Valjean, now carrying an unconscious Marius, comes across Thénardier looting bodies in the sewers. He steals Marius’ ring moments before Valjean carries an unaware Marius to safety. After finally reaching the sewer exit, the two are confronted by Javert. He threatens to shoot Valjean, a command that he ignores. Torn between his duties and morals, Javert can no longer comply with his position as an official and commits suicide.
The next day Marius awakens at his home. He heads to the barricade to mourn his friends. Cosette meets him there and goes home with him. Aware of Cosette’s and Marius’ profound love, Valjean feels he must leave after explaining his story and regretful past life to Marius. He asks for it never to be told to Cosette and leaves without saying goodbye to her.
At Marius’ and Cosette’s wedding, the Thénardier’s crash it in order to loot the wealthy guests. Thénardier explains to Marius how he saw Valjean that night in the sewers with a corpse. Showing Marius’ ring as proof, Marius realises that it was Valjean that saved him and is told his whereabouts by Thénardier.
Valjean is close to dying before confronted by Marius and Cosette. He hands her a message, confessions of his past life, before passing away. The final shot of the film is Valjean along with the other fallen rebels that are at the barricade on the rue Sofflot.
Personally I’m not the biggest fan of musical films but Les Misérables really blew me away. Not only did it stand out as a musical but could be appreciated as a film. There is barely no dialogue from start to finish as everything is sung, which worked really well with the powerful, emphasised images. Just the opening scene alone of the slaves pulling in a ship was immense.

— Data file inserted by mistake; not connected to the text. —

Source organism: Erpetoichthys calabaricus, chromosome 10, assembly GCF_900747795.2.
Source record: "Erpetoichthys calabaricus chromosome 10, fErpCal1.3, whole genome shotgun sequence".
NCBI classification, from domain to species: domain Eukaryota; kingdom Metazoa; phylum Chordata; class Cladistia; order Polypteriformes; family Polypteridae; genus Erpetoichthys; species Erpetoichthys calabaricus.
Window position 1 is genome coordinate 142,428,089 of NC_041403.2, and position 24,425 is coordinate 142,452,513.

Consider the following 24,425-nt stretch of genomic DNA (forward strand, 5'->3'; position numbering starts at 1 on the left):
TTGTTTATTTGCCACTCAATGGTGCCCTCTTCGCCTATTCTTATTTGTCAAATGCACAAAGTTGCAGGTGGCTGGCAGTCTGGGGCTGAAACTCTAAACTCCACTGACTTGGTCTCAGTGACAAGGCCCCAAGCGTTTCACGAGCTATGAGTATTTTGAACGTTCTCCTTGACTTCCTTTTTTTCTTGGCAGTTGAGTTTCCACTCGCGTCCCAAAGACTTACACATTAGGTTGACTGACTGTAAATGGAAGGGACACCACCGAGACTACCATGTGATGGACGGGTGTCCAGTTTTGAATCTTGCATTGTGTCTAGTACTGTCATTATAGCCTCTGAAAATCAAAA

Tom Hooper did a really good job with this film and I was most surprised by the cast’s ability to sing. Hugh Jackman evidently had the best performance but I feel that Russel Crowe had the better song choices which felt right for his tone of voice. Overall I feel that Les Misérables is a film for anyone; for those who have and haven’t seen the theatrical performance, to those who enjoy and aren’t too fussed about musicals. Seriously the cinematography and musical scores (no doubt) were truly brilliant, with Cohen’s and Carter’s characters bringing a dose of enjoyable humour to the film.
Les Misérables has something for everything and I would be terribly surprised if it did not manage to bag itself an Oscar at this year’s event.
My best bit:
The combination of the cast and cinematography is outstanding, primarily the opening and closing shots.
My worst bit:
One song seemed to go on for a good 10 minutes, which didn’t really appeal to me.
Overall rating: 4/5
Les Misérables. Tom Hooper. Working Title Films. UK. 2013.